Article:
Stomach bug and insulin

So my daughter is 6 yrs old and was diagnosed in December. We are finally getting everything under control. She just started school last week and found out there was a stomach bug going around. Well my daughter got sick on Saturday. She really didn’t eat much Saturday but crackers. All we gave her that day for insulin was lantus. Blood glucose was steady all day from 85-150. Sunday rolls around and she eats a taco for breakfast without insulin. Her glucose was about 106 before meal and about 120-125 after. Some during lunch time. No insulin and the same thing. We gave her a peice of fruit and it rose slowly but steady. I got up to 270. Gave her 1.5 units for the correction and dinner. Her glucose dipped like crazy. Down to 42. We got her back up to 95. Scary. Same things yesterday and today. Minimal to no insulin without any spikes. But we give her a unit and Bam drops like crazy. We are doing our best to keep it normal and there no opening for the Endo. Anyone ever deal with something like this?

Ayssa @Rob_ayssa,

When you wrote “stomach bug,” are you referring to vomiting, diarrhea, or both?

Personally, and I’m not saying you should try this, when I’m experiencing vomiting, diarrhea, or both I simply try to keep my blood glucose from rising above about 160mg/dl. So I am very careful with the amount of insulin I take until I get a feel for how the “bug” affects my blood glucose level. I often cut my insulin dose back to about 70% of normal until I get a sense of how things are going to go. Sometimes I have to cut it back further; sometimes I have to raise it higher than normal.

The key to being able to follow the strategy above is this - I test my blood glucose level about every hour, on the hour, while I am exhibiting symptoms of the “bug,” and for several hours after my symptoms resolve. The goal is to keep my blood glucose level somewhere near “normal,” while preventing severe episodes of hypoglycemia. A few days of letting my blood sugar run a bit higher isn’t going to make a big difference in the grand scheme of things. But having a really low blood sugar episode can be a real problem when it’s tough to keep anything down.

Make sense?

Good luck to you and your daughter!


@Rob_ayssa. Hi. About every 4 or 5 years I go through this thing where I only need about 1/2 my basal (long acting) and no mealtime insulin. It doesn’t last long. It’s kind of a honeymoon. I pump so it’s easier to make This kind of adjustment when needed.

The stomach bug is mainly vomitting. I just got thrown for a loop trying to figure out what was going on. Thanks for the input.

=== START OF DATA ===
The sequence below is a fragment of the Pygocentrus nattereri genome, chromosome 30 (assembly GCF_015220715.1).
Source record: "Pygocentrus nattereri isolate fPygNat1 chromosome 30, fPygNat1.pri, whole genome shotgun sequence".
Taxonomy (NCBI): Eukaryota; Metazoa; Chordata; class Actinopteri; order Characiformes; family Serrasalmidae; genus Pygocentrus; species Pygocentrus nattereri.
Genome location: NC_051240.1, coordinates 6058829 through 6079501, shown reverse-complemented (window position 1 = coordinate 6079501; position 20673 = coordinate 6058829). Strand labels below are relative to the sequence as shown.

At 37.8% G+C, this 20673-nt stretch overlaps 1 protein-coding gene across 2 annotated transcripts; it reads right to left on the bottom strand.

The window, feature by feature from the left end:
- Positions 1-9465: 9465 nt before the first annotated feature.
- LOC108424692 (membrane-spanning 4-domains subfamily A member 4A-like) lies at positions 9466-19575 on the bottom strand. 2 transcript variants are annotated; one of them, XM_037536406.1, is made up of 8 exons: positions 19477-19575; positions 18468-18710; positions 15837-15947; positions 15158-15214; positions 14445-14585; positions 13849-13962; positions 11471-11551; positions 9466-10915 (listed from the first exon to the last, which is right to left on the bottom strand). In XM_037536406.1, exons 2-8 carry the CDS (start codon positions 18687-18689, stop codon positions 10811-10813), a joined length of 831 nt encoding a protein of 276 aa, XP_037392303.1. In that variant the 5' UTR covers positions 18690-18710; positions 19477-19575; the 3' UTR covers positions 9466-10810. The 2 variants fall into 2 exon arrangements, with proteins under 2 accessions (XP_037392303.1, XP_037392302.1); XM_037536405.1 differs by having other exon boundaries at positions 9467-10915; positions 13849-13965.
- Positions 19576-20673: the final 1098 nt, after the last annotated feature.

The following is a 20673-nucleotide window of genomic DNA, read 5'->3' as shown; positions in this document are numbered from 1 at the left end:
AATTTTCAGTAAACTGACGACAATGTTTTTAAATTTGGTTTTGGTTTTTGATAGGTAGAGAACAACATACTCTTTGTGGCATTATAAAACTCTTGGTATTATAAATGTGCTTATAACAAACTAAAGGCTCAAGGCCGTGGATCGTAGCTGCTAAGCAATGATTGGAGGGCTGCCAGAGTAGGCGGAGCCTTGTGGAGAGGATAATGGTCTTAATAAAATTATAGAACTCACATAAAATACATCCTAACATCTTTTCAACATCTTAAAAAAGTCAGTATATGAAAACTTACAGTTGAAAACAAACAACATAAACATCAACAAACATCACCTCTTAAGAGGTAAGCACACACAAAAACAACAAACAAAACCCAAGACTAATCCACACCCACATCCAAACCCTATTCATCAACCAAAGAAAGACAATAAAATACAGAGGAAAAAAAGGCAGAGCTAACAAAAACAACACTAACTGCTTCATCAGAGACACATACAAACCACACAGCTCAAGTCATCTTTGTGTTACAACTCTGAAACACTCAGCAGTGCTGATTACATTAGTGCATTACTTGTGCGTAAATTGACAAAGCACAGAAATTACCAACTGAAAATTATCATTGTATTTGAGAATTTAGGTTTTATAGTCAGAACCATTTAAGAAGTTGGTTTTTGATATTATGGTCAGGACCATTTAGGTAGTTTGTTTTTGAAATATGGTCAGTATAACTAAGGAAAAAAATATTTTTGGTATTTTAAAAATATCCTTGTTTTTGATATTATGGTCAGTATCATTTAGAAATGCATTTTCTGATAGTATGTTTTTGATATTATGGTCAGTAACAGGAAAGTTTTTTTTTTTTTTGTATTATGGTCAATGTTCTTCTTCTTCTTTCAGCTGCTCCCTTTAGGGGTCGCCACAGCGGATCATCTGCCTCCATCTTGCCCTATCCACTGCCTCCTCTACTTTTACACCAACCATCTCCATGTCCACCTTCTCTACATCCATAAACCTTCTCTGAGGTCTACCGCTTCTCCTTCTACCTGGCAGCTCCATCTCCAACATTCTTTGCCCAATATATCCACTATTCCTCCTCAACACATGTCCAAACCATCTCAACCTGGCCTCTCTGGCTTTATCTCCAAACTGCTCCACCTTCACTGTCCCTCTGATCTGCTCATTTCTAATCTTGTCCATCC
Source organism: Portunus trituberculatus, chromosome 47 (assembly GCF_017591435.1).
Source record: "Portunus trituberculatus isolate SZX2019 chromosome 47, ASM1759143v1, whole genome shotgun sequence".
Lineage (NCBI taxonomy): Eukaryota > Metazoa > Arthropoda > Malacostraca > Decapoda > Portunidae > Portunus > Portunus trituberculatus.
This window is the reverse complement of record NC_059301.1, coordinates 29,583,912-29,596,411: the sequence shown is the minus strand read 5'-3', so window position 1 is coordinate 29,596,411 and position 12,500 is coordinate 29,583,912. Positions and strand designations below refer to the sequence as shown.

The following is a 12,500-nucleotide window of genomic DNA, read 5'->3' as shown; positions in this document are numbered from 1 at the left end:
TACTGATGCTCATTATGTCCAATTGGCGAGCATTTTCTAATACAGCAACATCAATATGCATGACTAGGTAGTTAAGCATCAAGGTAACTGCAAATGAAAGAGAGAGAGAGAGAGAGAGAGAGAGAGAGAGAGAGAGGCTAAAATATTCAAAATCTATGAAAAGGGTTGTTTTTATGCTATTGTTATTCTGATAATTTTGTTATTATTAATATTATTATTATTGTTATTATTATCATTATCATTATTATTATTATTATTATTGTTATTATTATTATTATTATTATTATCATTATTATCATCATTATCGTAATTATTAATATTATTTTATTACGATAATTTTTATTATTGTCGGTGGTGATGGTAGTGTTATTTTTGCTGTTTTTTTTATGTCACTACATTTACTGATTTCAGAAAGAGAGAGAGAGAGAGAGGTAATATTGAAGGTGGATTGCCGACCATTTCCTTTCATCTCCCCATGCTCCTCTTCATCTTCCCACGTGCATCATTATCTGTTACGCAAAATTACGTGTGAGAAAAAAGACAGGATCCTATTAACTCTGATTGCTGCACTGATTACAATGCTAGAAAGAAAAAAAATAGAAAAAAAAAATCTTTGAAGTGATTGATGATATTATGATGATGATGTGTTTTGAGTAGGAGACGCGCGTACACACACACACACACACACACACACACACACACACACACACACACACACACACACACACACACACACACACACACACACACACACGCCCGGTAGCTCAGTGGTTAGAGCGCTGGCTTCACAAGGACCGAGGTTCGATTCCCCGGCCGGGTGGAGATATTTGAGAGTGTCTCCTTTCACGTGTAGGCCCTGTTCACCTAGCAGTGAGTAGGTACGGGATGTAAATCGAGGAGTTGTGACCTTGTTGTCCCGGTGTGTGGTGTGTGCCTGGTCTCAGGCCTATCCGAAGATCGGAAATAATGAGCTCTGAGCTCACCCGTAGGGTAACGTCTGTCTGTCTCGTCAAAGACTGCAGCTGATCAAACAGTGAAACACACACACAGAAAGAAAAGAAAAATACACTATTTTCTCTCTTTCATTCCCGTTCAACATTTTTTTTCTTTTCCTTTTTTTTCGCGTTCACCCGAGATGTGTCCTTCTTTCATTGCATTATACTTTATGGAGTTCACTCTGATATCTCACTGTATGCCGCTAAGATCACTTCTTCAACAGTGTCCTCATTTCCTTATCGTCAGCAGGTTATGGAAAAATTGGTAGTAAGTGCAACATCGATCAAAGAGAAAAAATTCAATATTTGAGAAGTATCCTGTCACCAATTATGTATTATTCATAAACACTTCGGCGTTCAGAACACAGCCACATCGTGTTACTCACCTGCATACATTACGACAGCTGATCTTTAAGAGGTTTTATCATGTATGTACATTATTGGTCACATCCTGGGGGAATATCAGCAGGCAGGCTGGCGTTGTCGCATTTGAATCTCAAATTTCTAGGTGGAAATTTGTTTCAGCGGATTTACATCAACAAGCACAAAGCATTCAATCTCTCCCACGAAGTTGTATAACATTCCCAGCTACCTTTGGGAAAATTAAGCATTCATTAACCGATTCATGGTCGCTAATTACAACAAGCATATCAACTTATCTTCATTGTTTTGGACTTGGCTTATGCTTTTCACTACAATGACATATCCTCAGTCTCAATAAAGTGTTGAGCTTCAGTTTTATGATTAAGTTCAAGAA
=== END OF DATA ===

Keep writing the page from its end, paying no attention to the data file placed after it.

Ayssa @Rob_ayssa, there is only about one thing I can add to what @BillHavins wrote and that is when we have a “bug” or any illness is that there isn’t any longer a “normal”. I’ve also found that on the rare “sick days” I’ve had while living with diabetes for 60+ years is even on some days when I can’t eat I need to take significantly large extra doses of fast/rapid acting insulin.
What @Joe said about brief “honeymoon periods”, I still occasionally experience them too - just this past spring, I went through a period of a few weeks where my insulin needs cut in half.

My son had the stomach bug one month after he was diagnosed. It was a very confusing event. The bug lasted like 36 hours but for 2 full weeks after he did not use any fast acting insulin at all and the lantis was cut in half. Advice would be to not give any fast acting until she is over 150 for a few hours and then go very light. We also went up very slowly on the lantis, like an increase of 2 units every 3 days until we were back to normal.

If you can, get a diabetes nurse educator on your team. They may be able to help you when your endo is not available. If you’re not in love with your daughter’s current endo, it’s good to have a group practice if at all possible - even though you may have your preferred doctor in that office, having someone else from the same practice with access to her records can be helpful.

Thanks for all the input. I think we are finally back to giving her the normal dosages. All this week we were gradually increasing the insulin dosage, but looks like we back to normal. If you want to call It normal.